Then you’ll want to think about ticket types. Do your competitors run super early bird offers? What about buy-one-get-one-free promotions? Are they offering scholarship programs for under-represented individuals?

Competitive analysis framework tito demo ticket types

Image Description: A screenshot of a demo event page using Tito highlighting different ticket types (early bird tickets, standard tickets, and student tickets).

All of these options will affect how your tickets sell and how you can project ticket sales. As well as encouraging people to commit to attending your event early, thus helping with cash flow, you can also use methods like this to amp up attendance generally and give back to the community.

8) How are they gathering leads?

The Takeaway:

  • Different approaches to getting to know who’s visiting your site, even if they’re not ready to buy yet.

As someone “in the biz”, you’ll be aware of the fact that there are multiple ways to set up your conference page, and yet more to set up your lead flows. There are a few questions you should consider when looking at your competitors’ sites and the bells and whistles you could add to your own.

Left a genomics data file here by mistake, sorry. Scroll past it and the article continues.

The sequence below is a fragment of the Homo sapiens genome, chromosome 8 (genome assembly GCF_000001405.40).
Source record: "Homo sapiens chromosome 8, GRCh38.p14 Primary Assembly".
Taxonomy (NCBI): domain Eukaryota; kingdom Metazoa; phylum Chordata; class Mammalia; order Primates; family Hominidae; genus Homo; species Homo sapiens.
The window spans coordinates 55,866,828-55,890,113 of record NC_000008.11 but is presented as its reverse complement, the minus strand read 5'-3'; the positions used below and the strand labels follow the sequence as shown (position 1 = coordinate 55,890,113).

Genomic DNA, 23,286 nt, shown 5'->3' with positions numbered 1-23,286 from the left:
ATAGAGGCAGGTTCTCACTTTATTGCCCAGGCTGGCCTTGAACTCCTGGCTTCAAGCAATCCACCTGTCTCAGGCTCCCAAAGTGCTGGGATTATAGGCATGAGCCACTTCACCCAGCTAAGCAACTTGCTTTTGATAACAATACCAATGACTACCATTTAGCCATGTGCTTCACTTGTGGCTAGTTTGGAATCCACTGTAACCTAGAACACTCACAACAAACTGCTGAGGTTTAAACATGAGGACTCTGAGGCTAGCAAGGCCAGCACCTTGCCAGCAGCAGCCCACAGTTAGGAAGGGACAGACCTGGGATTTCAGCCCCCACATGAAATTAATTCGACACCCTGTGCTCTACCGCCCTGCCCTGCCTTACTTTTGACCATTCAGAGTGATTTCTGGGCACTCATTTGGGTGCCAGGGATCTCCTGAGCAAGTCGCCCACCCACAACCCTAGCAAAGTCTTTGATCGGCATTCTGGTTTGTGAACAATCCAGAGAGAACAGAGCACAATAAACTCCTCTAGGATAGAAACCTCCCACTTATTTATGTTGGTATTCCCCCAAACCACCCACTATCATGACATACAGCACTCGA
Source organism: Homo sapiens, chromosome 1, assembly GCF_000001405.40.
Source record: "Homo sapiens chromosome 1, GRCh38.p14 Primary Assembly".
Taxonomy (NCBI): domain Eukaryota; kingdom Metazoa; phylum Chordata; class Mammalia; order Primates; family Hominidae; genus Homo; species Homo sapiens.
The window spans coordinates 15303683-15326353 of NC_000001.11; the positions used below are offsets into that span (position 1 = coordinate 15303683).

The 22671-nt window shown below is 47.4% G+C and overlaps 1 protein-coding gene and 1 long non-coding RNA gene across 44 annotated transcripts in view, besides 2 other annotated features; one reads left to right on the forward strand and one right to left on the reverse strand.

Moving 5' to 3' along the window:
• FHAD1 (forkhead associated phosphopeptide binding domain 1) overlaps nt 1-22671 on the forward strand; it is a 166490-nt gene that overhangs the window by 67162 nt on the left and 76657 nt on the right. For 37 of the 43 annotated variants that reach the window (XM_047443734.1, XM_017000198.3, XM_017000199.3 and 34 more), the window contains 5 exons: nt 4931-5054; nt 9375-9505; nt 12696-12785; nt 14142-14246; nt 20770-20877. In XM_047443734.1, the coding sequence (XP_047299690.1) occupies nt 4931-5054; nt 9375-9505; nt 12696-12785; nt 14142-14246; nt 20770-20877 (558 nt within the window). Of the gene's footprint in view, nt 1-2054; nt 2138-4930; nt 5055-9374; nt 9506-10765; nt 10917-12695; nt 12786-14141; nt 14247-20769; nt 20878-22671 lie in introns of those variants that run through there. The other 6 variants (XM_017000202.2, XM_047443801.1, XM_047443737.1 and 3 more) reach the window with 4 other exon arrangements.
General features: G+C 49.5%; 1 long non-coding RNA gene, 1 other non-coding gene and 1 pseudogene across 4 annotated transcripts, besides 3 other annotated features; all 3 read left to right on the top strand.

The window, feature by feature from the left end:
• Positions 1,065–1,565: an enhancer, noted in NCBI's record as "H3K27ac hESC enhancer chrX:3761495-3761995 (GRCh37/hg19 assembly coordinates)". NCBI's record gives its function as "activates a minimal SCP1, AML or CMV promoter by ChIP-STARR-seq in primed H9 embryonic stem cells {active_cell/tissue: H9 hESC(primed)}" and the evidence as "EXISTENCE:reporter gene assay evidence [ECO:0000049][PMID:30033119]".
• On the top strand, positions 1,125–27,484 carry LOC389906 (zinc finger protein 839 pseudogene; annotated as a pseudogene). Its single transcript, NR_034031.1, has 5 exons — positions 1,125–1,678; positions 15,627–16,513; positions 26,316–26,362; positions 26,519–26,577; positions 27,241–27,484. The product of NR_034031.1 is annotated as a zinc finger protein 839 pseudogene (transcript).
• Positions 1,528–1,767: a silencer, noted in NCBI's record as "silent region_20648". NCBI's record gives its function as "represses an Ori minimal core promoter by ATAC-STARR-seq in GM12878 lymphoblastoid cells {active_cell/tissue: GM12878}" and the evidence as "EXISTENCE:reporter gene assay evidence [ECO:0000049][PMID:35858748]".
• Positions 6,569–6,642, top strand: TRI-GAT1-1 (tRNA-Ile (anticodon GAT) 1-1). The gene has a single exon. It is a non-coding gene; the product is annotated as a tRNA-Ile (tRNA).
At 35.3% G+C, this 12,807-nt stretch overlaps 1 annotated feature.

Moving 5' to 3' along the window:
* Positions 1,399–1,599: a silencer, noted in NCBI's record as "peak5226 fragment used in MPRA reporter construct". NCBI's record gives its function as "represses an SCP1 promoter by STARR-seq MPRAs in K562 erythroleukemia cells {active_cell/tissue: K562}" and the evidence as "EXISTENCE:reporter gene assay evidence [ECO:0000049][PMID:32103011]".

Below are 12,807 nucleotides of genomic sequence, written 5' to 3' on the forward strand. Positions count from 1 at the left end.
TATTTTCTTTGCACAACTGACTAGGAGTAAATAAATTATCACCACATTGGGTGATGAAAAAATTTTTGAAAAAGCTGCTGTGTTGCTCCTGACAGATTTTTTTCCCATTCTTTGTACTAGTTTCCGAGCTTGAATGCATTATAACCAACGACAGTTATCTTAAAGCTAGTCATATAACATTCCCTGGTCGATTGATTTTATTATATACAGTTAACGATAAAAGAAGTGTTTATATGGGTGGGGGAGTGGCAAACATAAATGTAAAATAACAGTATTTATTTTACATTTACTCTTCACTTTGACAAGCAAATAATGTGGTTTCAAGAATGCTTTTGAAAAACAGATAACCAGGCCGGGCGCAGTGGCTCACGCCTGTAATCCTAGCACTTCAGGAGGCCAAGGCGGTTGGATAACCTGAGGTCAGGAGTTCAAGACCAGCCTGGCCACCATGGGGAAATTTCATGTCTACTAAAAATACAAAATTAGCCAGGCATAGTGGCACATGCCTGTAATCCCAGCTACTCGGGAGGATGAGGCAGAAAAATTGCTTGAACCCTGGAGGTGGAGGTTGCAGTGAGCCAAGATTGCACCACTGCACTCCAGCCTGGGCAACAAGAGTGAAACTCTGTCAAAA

1. Are they using chat bots? Chat bots are an emerging avenue for success when it comes to engaging traffic visiting event websites and beyond. Many suppliers provide the ability to have qualification questions set up to gather information about site visitors who want more information, but who don’t want to buy their tickets just yet. For example, Intercom Messenger (pictured below). Salesforce, interestingly, says that 69% of consumers prefer interacting with chatbots when communicating with brands for quick answers (say, for example, when tickets go on sale).

Competitive analysis framework Intercom event page

Image Description: A screengrab of the Inside Intercom event series which has the Intercom Messenger feature running on the site.